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  • Widescreen 1.85:1
  • 16:9 Enhanced
  • Dual Layer (RSDL )
  • English: Dolby Digital 5.1 Surround
  • German: Dolby Digital 5.1 Surround
    German, Dutch, English - Hearing Impaired, Danish, Swedish, Norwegian, Finnish
  • 2 Theatrical trailer
  • Behind the scenes footage - Stunt Footage
  • Interviews - Cutting Room Floor

The Peacemaker

Dreamworks/Universal . R4 . COLOR . 124 mins . G . PAL


I remember seeing the trailer for The Peacemaker when it made it's appearance at the cinema. At the time my thoughts were along the lines of "Die Hard but without Bruce Willis - no thanks" and summarily dismissed the film. In hindsight, I wish that I had gone to see it on the big screen.

While still falling into a block-buster style action film, The Peacemaker raises the bar on intelligence. The number of big explosions can be counted on one hand, and gun battles are in smaller than usual supply. Instead, The Peacemaker concentrates on raising the tension of the situation, in which several nuclear warheads are stolen from the Russian military during their efforts to disarm and dispose of such devices.

The hunt is on to locate the nukes before they disappear onto the black market and into the hands of those who would use them for unscrupulous purposes. When one of the detonation packs (itself a small nuclear device) arrives in the US, things take a desperate turn as the authorities race to find a terrorist with no demands.


Taking a close look at what was being displayed on the television screen reveals several flaws with the image quality. Firstly, the image is somewhat grainy - not a lot, but enough to dirty up the picture. This was fairly consistant through the film, so I can only chalk it up to the source film - either it was deliberately filmed using grainy film, or the source used for the transfer wasn't as pristine as it could have been.

Regardless of the cause, the grain didn't help the DVD, but caused more problems with edge enhancement evident on most character shots such that the actors don't seem to mesh 100% naturally with the background. Don't get me wrong, this isn't as bad as the blue screen work in Independance Day, but if you're looking for it, it's there.

Lastly, the grain doesn't do much to help the compression process, giving some regions of fine pixellation and artifacting. This is mostly in the background, on not-quite-solidly coloured wall surfaces, and during the earlier scenes of the film where there are clouds of billowing smoke and steam - something that's usually harsh on video compression.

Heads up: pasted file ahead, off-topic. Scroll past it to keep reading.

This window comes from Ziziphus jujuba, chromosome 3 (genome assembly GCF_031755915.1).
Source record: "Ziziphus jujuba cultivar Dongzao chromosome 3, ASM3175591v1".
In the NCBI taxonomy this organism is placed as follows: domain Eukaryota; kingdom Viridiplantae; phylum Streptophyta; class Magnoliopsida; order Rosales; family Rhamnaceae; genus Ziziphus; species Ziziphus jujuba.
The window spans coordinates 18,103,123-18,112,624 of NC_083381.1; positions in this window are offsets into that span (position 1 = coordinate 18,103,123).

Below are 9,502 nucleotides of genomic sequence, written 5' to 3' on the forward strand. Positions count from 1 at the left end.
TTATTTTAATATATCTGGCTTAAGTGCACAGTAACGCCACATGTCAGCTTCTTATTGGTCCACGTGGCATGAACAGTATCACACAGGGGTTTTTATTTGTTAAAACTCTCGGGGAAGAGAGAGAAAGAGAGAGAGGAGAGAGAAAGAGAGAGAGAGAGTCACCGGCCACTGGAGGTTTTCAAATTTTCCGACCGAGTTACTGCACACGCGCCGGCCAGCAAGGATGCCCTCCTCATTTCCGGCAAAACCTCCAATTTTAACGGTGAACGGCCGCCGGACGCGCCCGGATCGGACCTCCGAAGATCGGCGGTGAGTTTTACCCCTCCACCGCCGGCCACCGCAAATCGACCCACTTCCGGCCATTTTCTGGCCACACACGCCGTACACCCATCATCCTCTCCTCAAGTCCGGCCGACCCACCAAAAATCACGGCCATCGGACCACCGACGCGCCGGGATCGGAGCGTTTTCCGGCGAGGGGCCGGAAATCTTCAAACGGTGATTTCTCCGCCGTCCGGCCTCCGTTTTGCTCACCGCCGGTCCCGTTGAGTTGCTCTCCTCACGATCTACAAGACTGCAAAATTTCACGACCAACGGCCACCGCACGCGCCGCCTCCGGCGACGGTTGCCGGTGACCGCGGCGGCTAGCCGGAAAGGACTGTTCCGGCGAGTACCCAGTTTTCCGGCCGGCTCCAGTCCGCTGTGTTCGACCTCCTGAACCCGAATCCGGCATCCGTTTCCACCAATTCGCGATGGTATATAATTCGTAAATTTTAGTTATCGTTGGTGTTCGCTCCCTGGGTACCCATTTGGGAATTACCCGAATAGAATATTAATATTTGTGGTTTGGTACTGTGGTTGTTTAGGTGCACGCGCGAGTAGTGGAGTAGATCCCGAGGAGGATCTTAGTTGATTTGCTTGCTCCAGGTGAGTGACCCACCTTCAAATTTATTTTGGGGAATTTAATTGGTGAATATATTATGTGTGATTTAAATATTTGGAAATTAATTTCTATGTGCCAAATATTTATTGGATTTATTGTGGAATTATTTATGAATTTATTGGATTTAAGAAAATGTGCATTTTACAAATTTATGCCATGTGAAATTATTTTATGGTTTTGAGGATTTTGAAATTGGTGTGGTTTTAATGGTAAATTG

To repeat myself somewhat in closing, I'd hardly call this a stunning transfer, but neither is it so bad as to detract from watching the action.


Presented in Dolby 5.1 is passable, but nothing exceeding special. Dialogue is clean and clear, and you shouldn't need to fiddle with the remote once you've found a comfortable level. The sub-channel is unusually reserved for an action film, cutting in when it should (ie, the big explosions) rather than all the time, as is normal run of the mill. I did find it a little quiet when it was used though... Use of the surrounds is present, although not particularly noticeable - usually a good thing, but you only barely notice them in the scenes they should be more prominent (for example, when the assault helicopters are heading into Russian air-space).

While the effects may not have made much use of the speakers available to them, the film score is a different matter, drawing you into the tension and action inherent to the story.


A small collection of extras on this disc:

  • 2 Theatrical Trailers, one in widescreen, the other in full frame, complete with the green MPAA approval slide.
  • Stunt Footage intercut with the actual sequences from the film, this short reel gives a nice feel for how dangerous stunt work is done during filming to keep the stars out of trouble.
  • Cutting Room Floor interviews with George Clloney, Nicole Kidman, and director Mimi Leder about working with each other, along with some off camera footage and bloopers. Not a great deal here, but shows the human side of show business.


A surprisingly good film, with two actors not usually known for this genre, it's well worth watching.

As for the DVD, it's a reasonable rendition of the film, and the flaws are easy to ignore if you're drawn into the film. If you're more of the fussy type, then I'd probably recommend you to steer clear of this one.

  • LINK: http://www.dvd.net.au/review.cgi?review_id=372
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      And I quote...
    "A surprisingly good film ... well worth watching ... a reasonable rendition on DVD"
    - Andrew MacLennan
      Review Equipment
    • DVD Player:
          Pioneer DV-515
    • TV:
          Philips 29PT6361
    • Receiver:
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    • Speakers:
          Aaron ATS-5
    • Centre Speaker:
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    • Surrounds:
          Aaron SS-120
    • Subwoofer:
          Aaron SUB-240
    • Audio Cables:
          Standard Optical
    • Video Cables:
          Standard Component RCA
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